Brazil produces 100 different gem types, exporting about 80 percent of production. But its local market for color continues to grow with its middle class. Also, presentations will highlight innovative cutting techniques and the unique ways Brazilian jewelry manufacturers are using their native stones in design.
The Congress, hosted by IBGM, the Brazilian Gems & Jewelry Trade Association, is being held at the hotel Sofitel on Copacabana Beach. Presentations begin today, May 2 and will conclude on Wednesday, May 4.
For more information:
ICA Executive Director
ICA Honors Past President, Paolo Valentini &
Brazilian Gem Trade Promoter, Hecliton Santini Henriques
Delegates meet for biennial Congress in Rio de Janeiro, Brazil early May
New York, NY, April 18, 2011 - The International Colored Gemstone Association (ICA) will honor one of its own, founding member and past president, Paolo Valentini, with a lifetime achievement award for his service to the gem trade. The group will also recognize Hecliton Santini Henriques, president of the Brazilian Gems and Jewellery Trade Association (IBGM), for his work promoting color. The contributions of both men will be celebrated during ICA’s 14th biennial Congress in Rio de Janeiro, Brazil, May 1-4.
A magnificent and extremely rare emerald and diamond tiara, circa 1900, formerly in the Collection of Princess Katharina Henckel von Donnersmarck. Est. $5-10 million (CHF 4.5-9 million). Photo: Sotheby's.
GENEVA.- David Bennett, Sotheby’s Chairman of Jewellery for Europe and the Middle East, today announced that Sotheby’s will sell the most valuable emerald and diamond Tiara to have appeared at auction in over 30 years in its sale of Magnificent and Noble Jewels in Geneva on the 17th May 2011. Estimated to sell for £3.1-6.2 million (CHF 4.5- 9 million / $5-10 million), the Highly Important and Extremely Rare Emerald and Diamond Tiara is composed of 11 exceptionally rare Colombian emerald pear-shaped drops which weigh over 500 carats in total, which may well have originally adorned the neck of a Maharajah. These emeralds are also believed to have been in the personal collection of Empress Eugénie. read more...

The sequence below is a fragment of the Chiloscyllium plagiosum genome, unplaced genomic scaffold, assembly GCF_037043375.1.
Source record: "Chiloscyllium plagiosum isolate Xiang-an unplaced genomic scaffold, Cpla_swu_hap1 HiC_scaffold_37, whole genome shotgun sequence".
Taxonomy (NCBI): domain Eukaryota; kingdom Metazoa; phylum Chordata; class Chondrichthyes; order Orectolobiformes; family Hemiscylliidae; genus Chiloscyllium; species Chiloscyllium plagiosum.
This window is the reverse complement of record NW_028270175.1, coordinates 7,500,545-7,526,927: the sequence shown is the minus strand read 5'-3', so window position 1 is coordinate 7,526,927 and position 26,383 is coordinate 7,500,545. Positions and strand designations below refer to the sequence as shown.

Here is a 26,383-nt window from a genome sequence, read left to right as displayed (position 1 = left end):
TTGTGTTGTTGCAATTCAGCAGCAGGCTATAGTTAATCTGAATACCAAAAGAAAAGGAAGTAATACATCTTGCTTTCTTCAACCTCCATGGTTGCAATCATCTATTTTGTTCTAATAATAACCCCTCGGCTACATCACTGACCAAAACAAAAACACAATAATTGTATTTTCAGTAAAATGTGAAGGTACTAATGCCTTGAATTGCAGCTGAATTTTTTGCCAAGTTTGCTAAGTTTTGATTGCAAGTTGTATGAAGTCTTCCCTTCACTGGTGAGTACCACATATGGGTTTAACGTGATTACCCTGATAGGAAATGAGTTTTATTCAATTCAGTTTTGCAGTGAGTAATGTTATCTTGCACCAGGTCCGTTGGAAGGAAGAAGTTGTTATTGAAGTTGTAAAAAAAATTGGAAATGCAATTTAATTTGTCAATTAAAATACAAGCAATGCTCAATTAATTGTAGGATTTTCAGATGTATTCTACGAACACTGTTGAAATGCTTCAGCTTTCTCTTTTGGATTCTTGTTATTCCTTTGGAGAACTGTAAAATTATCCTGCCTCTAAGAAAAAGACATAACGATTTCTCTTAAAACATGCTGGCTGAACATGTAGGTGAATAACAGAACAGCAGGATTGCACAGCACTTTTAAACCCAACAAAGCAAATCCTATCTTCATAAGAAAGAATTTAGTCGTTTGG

By Sivaramakrishnan Parameswaran
A Sri Lankan jewellers' organisation claims to have solved an enduring secret surrounding the engagement ring of royal fiancee Kate Middleton.
The famous sapphire at the heart of the ring came from a mine in the centre of the country 35 years ago, the Sri Lanka Gem and Jewellery Association says.
Royal jewellers Garrard refused to comment on the claims.
Prince William gave the ring to Miss Middleton in October. It was first worn by his mother Princess Diana in 1981.
A spokeswoman for Garrard told the BBC that the origins of the precious sapphire and blue diamonds in the ring - and their value - remained a closely guarded secret. read more...